When you think of a tropical island your mind immediately conjures up stereotypes of crystal clear waters, palm trees and white sandy beaches. Morro de São Paulo exceeds all these stereotypes.
Nestled off the north coast of Brazil in the state of Bahia, Morro de São Paulo is a village on the Island of Tinharé, a couple hours boat ride from Salvador.
I was fortunate enough to end up at Morro de São Paulo on a whim when I was traveling with some friends in Salvador. It has since become one place I tell every traveler to visit.
Stepping off the boat onto the docks of this island made me feel as though I’d been transported right into the heart of the Caribbean. The sun gently kissed my skin and I breathed in the mix of warm sea air and tropical greenery.
After being approached by locals offering to carry our bags for a fee we ascended the steep road leading out of the harbor. As we made our way to the main road of the village we noticed a distinct lack of vehicles, we later found out this is because cars are forbidden on Morro de São Paulo. A feature that I think helps the village maintain a much more relaxed pace.
Walking further along the winding sandy path that is the main road, we reached the island’s first beach. Here we were confronted with the harsh reality of the situation, we’d found an island paradise that we may never want to leave.
Imagine water that is the perfect temperature for relaxing in, the type of warmth that you’d expect after drawing yourself a bath to end a long hard days work. The sensation you get when you first step foot in the waters off Morro de São Paulo’s beaches is an overwhelming feeling of relaxation.
The beaches have also been given rather creative names such as First Beach, Second Beach, Third Beach and yes you guessed it Fourth Beach.
We checked ourselves into a nice little Pousada (guesthouse) close to all the life and partying that goes on near the aptly named Second beach. The staff at our guesthouse and at all the restaurants we visited all seemed to reflect the overall vibe of the island, content and relaxed.
We spent the day exploring the Third and Fourth Beach, which is a seemingly endless coastline of palm trees. The fourth beach also offers some more boutique accommodation, complete with all the creature comforts of most high-class hotels. As we made our way around we periodically come across vendors offering a beer or some light snacks in the shade of the palm trees, complete with their very own lounge chairs. A perfect place to lie back while you indulge in the simplicity of your surroundings. It’s amazing how content one can feel with just a lapping shoreline in front of them.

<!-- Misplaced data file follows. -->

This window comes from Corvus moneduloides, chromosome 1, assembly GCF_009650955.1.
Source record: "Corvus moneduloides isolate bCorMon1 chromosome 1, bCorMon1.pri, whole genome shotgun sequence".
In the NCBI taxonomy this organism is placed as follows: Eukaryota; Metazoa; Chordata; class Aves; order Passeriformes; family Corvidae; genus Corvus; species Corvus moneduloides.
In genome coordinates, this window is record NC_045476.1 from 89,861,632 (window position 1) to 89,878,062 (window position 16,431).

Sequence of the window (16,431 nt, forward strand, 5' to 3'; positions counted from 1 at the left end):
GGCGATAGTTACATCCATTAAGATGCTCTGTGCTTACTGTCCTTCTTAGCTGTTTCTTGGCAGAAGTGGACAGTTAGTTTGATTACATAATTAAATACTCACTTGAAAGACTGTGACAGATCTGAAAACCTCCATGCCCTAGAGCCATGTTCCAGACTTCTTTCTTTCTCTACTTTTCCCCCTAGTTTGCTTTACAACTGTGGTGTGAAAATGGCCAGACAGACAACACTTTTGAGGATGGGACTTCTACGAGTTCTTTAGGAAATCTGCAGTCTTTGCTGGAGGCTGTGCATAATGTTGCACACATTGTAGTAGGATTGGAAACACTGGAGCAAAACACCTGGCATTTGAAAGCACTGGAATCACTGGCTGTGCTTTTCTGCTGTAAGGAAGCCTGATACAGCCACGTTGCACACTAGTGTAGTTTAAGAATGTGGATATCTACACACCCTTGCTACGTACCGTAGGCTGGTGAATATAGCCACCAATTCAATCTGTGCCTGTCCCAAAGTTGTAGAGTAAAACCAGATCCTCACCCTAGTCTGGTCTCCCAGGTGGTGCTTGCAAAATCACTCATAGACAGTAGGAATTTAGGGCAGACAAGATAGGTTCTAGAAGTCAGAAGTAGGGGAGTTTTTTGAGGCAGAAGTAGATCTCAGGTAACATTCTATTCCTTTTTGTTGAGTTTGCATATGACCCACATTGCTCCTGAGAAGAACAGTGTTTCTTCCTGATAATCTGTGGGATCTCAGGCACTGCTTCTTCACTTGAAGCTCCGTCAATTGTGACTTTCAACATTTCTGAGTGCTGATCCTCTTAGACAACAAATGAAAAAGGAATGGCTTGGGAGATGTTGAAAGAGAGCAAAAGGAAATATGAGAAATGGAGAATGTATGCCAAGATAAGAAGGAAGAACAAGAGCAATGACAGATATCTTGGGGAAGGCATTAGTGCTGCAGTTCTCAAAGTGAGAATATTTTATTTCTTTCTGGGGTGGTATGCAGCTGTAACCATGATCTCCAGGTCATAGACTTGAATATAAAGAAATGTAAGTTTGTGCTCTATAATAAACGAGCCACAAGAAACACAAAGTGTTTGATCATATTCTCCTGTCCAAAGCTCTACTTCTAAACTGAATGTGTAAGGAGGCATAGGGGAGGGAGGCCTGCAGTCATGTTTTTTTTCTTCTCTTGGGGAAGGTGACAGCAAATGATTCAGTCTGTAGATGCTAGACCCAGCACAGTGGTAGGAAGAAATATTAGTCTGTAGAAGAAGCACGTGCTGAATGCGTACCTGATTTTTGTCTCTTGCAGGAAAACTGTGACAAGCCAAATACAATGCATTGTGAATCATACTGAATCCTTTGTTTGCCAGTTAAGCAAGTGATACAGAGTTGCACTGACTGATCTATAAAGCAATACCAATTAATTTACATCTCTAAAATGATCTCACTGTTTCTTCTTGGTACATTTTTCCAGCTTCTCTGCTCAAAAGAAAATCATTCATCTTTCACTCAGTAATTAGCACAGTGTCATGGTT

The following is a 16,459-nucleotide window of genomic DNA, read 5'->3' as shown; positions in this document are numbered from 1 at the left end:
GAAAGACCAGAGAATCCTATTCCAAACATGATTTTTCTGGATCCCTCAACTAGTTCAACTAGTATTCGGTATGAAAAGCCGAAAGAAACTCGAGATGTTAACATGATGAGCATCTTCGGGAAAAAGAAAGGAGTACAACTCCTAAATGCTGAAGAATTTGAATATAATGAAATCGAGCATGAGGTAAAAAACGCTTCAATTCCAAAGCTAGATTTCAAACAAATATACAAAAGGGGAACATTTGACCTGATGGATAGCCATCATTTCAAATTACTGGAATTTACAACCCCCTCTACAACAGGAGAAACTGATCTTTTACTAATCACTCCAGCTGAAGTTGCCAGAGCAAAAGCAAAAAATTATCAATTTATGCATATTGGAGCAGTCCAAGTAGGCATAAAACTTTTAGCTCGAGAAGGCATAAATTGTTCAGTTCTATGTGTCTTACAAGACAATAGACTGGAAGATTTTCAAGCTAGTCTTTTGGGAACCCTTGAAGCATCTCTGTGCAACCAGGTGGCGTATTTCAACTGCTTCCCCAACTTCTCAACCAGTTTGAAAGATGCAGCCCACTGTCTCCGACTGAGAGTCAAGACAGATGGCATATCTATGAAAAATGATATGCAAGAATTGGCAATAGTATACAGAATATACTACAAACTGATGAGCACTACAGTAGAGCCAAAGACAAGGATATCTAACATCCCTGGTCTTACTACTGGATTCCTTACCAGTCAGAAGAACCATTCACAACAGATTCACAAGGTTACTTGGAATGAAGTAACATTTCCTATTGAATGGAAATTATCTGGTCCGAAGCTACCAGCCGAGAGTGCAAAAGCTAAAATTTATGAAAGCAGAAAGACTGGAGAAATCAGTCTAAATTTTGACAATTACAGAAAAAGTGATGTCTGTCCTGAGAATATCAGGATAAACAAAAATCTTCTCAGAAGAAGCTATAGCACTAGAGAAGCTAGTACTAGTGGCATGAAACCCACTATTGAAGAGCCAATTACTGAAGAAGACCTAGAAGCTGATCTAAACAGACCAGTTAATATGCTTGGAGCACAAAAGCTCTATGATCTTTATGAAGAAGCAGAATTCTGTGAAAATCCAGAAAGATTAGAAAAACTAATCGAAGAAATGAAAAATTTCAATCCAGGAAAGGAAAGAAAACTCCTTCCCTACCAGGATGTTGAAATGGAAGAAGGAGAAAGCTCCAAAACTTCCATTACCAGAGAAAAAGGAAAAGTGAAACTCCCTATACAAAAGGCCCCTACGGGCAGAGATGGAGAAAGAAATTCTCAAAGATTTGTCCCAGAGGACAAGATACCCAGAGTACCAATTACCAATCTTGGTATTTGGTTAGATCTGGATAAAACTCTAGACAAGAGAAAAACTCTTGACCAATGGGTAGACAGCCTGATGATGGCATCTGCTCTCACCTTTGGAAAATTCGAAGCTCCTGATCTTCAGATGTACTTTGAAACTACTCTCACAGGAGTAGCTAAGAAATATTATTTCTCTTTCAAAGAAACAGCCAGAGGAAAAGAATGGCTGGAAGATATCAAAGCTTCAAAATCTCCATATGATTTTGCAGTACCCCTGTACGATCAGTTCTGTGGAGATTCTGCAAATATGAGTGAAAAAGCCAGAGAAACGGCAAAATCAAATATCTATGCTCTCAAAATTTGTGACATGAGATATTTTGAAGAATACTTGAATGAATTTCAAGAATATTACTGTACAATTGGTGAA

At nighttime we took our pick from the many restaurants lining the First and Second Beach or tucked away in the streets just behind them. We noticed that all the menus and even some of the street signs were printed in Portuguese, English and Hebrew. The Portuguese made sense and without trying to sound imperialistic so did the English, but we weren’t sure why there was Hebrew everywhere. We eventually found the answer to this; Morro de São Paulo is a particularly popular destination for Israeli tourists.
When we went down to the beach to have a few drinks after dinner, we were accompanied by a few of the local street dogs. Now I’ve encountered street dogs in many major cities across South America and they aren’t a particularly friendly breed. But the ones on this island aren’t exposed to the intense survival of the fittest mentality of their urban cousins, so they were actually quite placid and very friendly. As a dog lover I’m a bit of a softy so I couldn’t help but show them some affection when they come over to us, as a result these dogs ended up flocking to us whenever we came past the beach over the next couple of days. I have to admit this made me feel ever more at home on this island.
We kept the night going by visiting the only club on the island, where everyone flocks to later in the evening. There are just enough people on the island to fill up this one venue and give it a nice party vibe, it was a great chance to mingle with the rest of the people on the island and share in the good atmosphere.
Our night finished by returning to the beach to watch the sunrise come up over the horizon. After having such a perfect day this seemed like a very fitting end, we sat there on the rocks jutting out from a point on the shoreline and we watched as the darkness gave way to the amber light creeping from behind the clouds. Looking back on the island behind us as it was lit up by the rising sun we breathed it all in.
For people who appreciate the simple comforts in life, a cold beer, some delicious food, warm sun and clear water, this island offers everything you could ask for at a nice relaxing pace.
How To Get There
The easiest way is to get there is to take the ferry or catamaran, which leave & return several times a day, from the Mercado Modelo in Salvador (a five-minute walk from the lower end of the Lacerda Elevator). The cost is around R$80 and the trip takes approximately 2 hours. When you first arrive you’ll also be required to pay a tourist tax.
If you go to Morro de Sao Paulo during the high season (December thru March) make sure you make a reservation in advance since all the guesthouses and villas tend to be fully booked.
What To Bring
In Morro de São Paulo there are no banks only ATMs and despite the fact that most hotels and restaurants accept credit cards it is a good idea to have some extra cash with you when you arrive.
Don’t take too much heavy luggage either. Clothing at Morro de São Paulo is usually casual. Morro is a place to chill and party – no need to overdress. You’ll almost always be walking on sand so sandals are the way to go.
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